Houses can be torn down so that only seven per cent of the material goes to the dump
Barry Joneson, a big burly guy in overalls and a battered construction helmet with a Maple Leaf emblazoned on the back, stood in front of media microphones and cameras at 3865 West 15th on Monday offering an explanation of what 'deconstruction' means. Behind him was a 60-yearold house that his Pacific Labor crew is prising apart piece by piece-It's deconstruction and recycling -not demolition -Joneson told the crowd, which included Mayor Gregor Robertson and a couple of councillors.
Everything that can be saved -doors, windows, the fireplace mantel, oak flooring, tiles, beams, two-by-fours -is being removed.
But when Joneson spoke of the enterprise, there was as much about the reconstruction of human lives and saving people from the garbage heap as there was about saving 93 per cent of the fabric of this house from a similar fate.
For city hall, the deconstruction of this home will allow officials to see just how much demolition waste can be kept from the landfill, how much is reusable and perhaps lead to new regulations dealing with the disposition and recycling of buildings, said Robertson.
It is the second home in the city to be taken apart by Joneson, and Robertson said the pilot project exemplifies the city's commitment to making Vancouver the greenest city in the world by 2020.
'Salvaging, recycling and reusing home materials through deconstruction will help us meet 2020 zero waste targets,' said Robertson.
A third of all landfill waste comes from demolished houses, of which there are 750 each year in Vancouver, he said.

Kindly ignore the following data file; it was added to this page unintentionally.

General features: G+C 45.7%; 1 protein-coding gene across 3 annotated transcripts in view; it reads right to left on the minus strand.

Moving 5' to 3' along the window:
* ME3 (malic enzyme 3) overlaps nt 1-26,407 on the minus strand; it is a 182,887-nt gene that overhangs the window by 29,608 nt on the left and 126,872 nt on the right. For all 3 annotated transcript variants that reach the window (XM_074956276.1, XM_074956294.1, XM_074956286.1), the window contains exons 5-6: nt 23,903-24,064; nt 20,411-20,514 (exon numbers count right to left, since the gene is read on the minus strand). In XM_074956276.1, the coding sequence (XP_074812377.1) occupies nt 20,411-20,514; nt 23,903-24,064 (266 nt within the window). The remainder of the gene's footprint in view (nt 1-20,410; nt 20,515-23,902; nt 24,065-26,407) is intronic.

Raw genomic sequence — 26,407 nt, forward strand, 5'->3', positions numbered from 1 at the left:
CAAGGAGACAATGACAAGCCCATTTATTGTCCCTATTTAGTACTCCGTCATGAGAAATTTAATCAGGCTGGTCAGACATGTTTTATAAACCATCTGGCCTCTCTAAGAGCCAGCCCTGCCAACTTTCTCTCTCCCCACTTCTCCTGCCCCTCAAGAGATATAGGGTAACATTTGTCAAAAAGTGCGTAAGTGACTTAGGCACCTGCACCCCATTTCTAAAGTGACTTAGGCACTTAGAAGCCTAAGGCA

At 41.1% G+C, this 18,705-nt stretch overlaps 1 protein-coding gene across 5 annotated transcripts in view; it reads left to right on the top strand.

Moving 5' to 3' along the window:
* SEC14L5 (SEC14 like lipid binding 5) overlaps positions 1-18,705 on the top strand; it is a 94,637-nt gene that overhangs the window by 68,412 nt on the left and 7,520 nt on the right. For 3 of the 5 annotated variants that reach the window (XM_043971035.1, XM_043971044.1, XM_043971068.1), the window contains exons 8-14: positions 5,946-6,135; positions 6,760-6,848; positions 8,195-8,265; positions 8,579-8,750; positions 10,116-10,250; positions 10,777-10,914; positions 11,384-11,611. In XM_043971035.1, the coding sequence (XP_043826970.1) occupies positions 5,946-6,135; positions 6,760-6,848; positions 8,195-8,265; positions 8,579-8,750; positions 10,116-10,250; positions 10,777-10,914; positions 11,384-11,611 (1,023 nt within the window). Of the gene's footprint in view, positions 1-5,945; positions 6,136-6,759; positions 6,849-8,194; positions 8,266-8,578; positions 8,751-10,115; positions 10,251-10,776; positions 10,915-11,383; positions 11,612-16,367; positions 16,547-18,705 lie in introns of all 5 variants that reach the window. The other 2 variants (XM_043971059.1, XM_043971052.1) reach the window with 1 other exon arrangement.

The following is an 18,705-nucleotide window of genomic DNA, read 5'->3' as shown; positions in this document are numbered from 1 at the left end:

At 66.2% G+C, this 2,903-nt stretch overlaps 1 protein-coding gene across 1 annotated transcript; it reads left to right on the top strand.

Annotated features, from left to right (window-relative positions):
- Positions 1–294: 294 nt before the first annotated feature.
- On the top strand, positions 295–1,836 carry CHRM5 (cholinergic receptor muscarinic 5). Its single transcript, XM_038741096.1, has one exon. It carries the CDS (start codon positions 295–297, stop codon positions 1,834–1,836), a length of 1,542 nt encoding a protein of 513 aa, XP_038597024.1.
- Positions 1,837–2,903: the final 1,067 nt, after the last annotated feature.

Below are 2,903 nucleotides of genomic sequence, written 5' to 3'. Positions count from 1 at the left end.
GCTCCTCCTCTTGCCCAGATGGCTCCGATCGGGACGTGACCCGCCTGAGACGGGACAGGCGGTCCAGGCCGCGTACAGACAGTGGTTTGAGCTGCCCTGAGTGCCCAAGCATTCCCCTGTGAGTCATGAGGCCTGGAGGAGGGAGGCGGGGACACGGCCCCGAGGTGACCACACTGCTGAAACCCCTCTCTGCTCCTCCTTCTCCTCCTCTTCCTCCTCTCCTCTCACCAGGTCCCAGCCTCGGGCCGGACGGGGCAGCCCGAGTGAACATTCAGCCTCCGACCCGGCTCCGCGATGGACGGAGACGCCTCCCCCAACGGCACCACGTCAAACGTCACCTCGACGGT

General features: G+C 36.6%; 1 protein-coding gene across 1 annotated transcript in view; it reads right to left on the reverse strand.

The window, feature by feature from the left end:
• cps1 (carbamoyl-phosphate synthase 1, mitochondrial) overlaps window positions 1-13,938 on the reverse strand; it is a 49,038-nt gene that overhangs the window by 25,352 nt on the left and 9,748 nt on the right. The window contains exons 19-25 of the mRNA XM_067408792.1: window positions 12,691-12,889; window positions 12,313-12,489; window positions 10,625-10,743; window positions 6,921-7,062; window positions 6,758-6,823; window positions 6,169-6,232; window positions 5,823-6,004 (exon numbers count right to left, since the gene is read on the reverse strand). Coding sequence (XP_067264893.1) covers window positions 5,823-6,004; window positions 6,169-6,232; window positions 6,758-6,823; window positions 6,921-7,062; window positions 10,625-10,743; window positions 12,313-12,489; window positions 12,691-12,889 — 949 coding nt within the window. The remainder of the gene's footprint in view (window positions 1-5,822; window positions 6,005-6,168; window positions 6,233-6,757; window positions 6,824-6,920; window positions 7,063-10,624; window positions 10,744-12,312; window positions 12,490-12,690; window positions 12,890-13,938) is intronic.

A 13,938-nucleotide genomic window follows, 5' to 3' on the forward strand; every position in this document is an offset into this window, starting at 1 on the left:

Only seven per cent of the material in the first deconstructed house went to the dump, the mayor said. Some of the saved material was sold, but most is being stored in a warehouse until Joneson finds a shop to market it.
The project is being financed by a $200,000 Service Canada grant to Pacific Community Resources Society, which provided Pacific Labor with 20 officially described 'inner city youth at risk' to handle the crowbars and learn a thing or two about working for a living.
One of the crew, 19-year-old Josh Moore, came to Langley from Ontario in September. He hasn’t finished school but an employment counsellor put him in touch with the program.
'It's a great opportunity for employment and to learn something,' said Moore. Joneson stepped right into the issue of social reconstruction when he was handed the mike. 'I've been trying to get to this place for a long time,' he said. 'It was really hard with different councils but we seemed to have brought it around this time.'
'My story? I'm one of the people from Skid Row. One of the ones that people would walk by with disgust. When my fouryear-old son died of a heart disease I couldn't take it so I ended up on Skid Row doing heroin for many years and when I got cleaned up in 1992 I decided to do something with my life,' he said.
'I see all these young kids that werenl making it, and adults that werenl making it, so I started a company.
'It was all about getting people that couldnt make it, people from recovery houses -people who had failed -and helping them.
'So that's what this journey's been all about,' he said.
The recycling of old homes could well be a template for a relationship between 'low threshold people' and business people, he said.
Then he went inside and with a few adroit twists of a wrecking bar, pulled the fireplace mantle off the wall as the cameras rolled.